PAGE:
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Curating Activist Art at MASS MOCA

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Nato Thompson speaks to F

Nato Thompson is a writer, activist, curator of the Massachusetts Museum of Contemporary Art (MASS MoCA), and School of the Art Institute (SAIC) alumnus. He visited his alma mater in October and spoke to students about “Seeing Power: Radical Visual Culture and its Discontents,” as well as to the first-year Arts Administration graduate students about his career.

After graduating from SAIC’s Master’s program in Arts Administration, Thompson started out as an assistant curator at MASS MoCA in September 2001 and was promoted to curator last year. He has churned out four large-scale and dynamic exhibitions, “Ahistoric Occasion” (current), “Becoming Animal: Contemporary Art in the Animal Kingdom” (2005), “The Interventionists: Art in the Social Sphere” (2004), and “Fantastic” (2003). His writings appear in numerous contemporary art journals including Tema Celeste, Parkett, Art Journal, and the Journal of Aesthetics and Protest. One of his many political involvements includes the 2001 protest in front of MTV’s The Real World house in Wicker Park; he was arrested after writing slogans, such as, “What is real?” on the sidewalk. “It was a very successful protest,” which Thompson described as “literate action from [the cast’s] unreal reality.”

When asked how his interest in politics and art came about, he responded, “It began very easily. I lived in a weird Christian community. In the [San Francisco] bay area, there was radical political activism. I lived around arty people and activists/anarchists. I was attracted to an arty lifestyle. I lived in CalArts housing in Jr. High [because] my dad went to grad school there.” Thompson continued, “In undergrad [at UC Berkeley], I got into activism.” He wanted a way of approaching art and politics; that was when Thompson decided to go to SAIC. He explained, “I wanted to do something practical like arts administration [since] I had been impractical most of life. I was scared that impracticality would work me into a low-pay, exploited life.”

He came to SAIC intending to give back to the Bay Area and to start his own space. He realized, however, that it was not his calling, because he would need “a super wealthy art person” and “was weary about the art model.” Thompson started writing for the New Art Examiner and “picked up an activist area space.” He worked with quite a few activist projects in Chicago, such as the Department of Space and Land Reclamation. On mnartists.org, an online forum, he said, “I’m deeply committed to social justice and find the arts, at times, a great forum for acting in this world.”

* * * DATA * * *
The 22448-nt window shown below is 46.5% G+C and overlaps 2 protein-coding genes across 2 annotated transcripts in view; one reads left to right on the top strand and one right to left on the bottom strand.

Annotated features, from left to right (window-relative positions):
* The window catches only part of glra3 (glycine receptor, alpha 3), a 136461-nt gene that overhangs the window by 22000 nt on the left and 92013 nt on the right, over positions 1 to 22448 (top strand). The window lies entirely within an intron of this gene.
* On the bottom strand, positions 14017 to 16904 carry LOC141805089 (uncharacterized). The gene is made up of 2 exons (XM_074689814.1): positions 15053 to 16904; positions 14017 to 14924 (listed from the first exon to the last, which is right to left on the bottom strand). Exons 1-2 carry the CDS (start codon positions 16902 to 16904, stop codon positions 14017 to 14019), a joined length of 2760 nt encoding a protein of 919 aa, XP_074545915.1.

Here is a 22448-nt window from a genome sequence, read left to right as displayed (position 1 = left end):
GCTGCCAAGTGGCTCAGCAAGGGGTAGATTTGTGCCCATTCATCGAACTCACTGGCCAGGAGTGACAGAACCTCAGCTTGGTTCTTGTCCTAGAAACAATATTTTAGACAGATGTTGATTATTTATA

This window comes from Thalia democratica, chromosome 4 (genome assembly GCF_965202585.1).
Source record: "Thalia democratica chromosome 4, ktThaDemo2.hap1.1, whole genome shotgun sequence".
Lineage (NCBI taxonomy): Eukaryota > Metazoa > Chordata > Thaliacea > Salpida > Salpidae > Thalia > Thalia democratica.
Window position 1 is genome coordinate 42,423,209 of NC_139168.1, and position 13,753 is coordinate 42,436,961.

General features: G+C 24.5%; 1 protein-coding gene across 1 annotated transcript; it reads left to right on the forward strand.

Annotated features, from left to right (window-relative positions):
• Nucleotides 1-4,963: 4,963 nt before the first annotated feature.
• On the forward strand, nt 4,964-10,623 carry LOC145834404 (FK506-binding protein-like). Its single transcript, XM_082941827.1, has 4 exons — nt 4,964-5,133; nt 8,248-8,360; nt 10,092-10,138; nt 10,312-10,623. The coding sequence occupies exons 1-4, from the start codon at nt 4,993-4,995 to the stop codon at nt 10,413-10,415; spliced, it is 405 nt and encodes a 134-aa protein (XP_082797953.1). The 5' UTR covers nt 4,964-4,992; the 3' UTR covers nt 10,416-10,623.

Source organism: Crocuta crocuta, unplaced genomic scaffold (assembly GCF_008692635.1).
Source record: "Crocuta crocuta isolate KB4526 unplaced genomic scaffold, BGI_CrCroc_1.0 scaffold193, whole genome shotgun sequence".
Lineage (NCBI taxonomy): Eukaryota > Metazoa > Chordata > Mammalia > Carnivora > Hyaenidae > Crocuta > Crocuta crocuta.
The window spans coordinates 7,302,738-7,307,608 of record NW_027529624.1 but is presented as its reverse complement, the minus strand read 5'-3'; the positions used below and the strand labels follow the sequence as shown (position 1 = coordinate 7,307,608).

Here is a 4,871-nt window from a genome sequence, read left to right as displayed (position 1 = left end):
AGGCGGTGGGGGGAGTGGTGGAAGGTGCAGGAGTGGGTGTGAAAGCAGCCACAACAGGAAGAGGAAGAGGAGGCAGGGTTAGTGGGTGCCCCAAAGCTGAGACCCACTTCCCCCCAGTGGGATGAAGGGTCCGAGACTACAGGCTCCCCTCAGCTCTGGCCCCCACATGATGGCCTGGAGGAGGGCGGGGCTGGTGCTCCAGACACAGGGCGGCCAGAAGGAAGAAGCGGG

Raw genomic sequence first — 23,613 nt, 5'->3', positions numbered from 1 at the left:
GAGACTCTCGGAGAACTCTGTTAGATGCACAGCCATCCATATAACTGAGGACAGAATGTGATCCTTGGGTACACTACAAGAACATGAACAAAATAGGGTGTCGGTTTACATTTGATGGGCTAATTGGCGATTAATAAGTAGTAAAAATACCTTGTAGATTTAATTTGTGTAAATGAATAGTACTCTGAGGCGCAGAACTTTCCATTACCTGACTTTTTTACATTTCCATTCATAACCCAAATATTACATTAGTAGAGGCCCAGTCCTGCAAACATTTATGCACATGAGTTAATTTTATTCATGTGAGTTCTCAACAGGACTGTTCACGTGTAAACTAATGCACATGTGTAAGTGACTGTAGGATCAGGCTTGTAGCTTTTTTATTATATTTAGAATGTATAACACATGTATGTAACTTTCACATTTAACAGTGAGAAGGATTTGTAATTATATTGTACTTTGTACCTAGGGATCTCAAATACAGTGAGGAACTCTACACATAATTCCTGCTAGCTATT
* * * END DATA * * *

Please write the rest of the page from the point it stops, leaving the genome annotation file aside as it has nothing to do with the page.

Due to his extreme views and “left-leaning” ideas, Thompson thought that his “thoughts on art resonated more for a large contemporary art institution,” though his views were not embraced by all institutions. “The museum is a legitimate form, a powerful force in the dialogue,” said Thompson.

MASS MoCA is indeed large. It sprawls over 13-acres in northwestern Massachusetts. Its renovated 19th-century factory buildings house 19 light-filled galleries, over 100,000 square feet of exhibition space, not to mention a gallery the length of a football. Each show stays up for a year.

Thompson believes, “Art is the veneer of elitism and class” and wants to “demystify that.” He gears shows for the visiting audience and believes that “relevance to people’s lives” helps contribute to a show’s success.

His current exhibition, “Ahistoric Occasion,” “takes events of the past and brings them to life now,” said Thompson, and in doing so, focuses on the “growing interest in historic reenactment and revisions in contemporary art,” as described on massmoca.org. Historic reenactment is “an emerging art form that takes a nontraditional view of history to explore what the events of the past might actually mean,” explained Grace Glueck of The New York Times. Thompson’s idea of this exhibition was inspired by artists, such as Jeremy Deller and Allison Smith. For instance, Jeremy Deller’s film epic re-enacts the miners strike in England in 1984 that “is disappearing in history,” he continued. The strike was an important event in England’s labor history, reports Glueck. Other artists’ works include that of Greta Pratt, Paul Chan, Peggy Diggs, Felix Gmelin, Kerry James Marshall, Trevor Paglen, Dario Robleto, Nebojsa Seric-Shoba, and Yinka Shonibare.

As for his most successful exhibition, Thompson said it was the “Interventionists: Art in Social Sphere,” a brief survey of political art practices. When coming up with the idea for this show, he said that it involved “artists he had worked with and admired. The greatest hits of political art.” The intervention is a “form of culture. Look at political art of the ‘90s. A lot of artists were great.”

The exhibition opening on December 16th is “Trading Ground for Democracy.” Thompson said, “We asked people [to give] MASS MoCA things they don’t want.” Artist Christoph Büchel will turn MASS MoCA’s largest gallery into an imagined temporary community. Examining the current political landscape, this installation “will be a maze of democratic civic life drawn from politically charged Internet, magazine and newspaper images,” as stated on massmoca.org. It will be so vast with “two mobile homes, “full scale cinema, and two jeeps,” said Thompson.

Thompson admitted, “Shows have grown in scale as I become more comfortable with the institution and as the institution becomes more comfortable with me.” As for his future goals, he hopes to double scale of museum. When asked if MASS MoCA would have a permanent collection, Thompson would call it “large scale works on long-term loans.”

Greta Pratt’s 19 Lincolns in the exhibition “Ahistoric Occasion,” curated by Nato Thompson.

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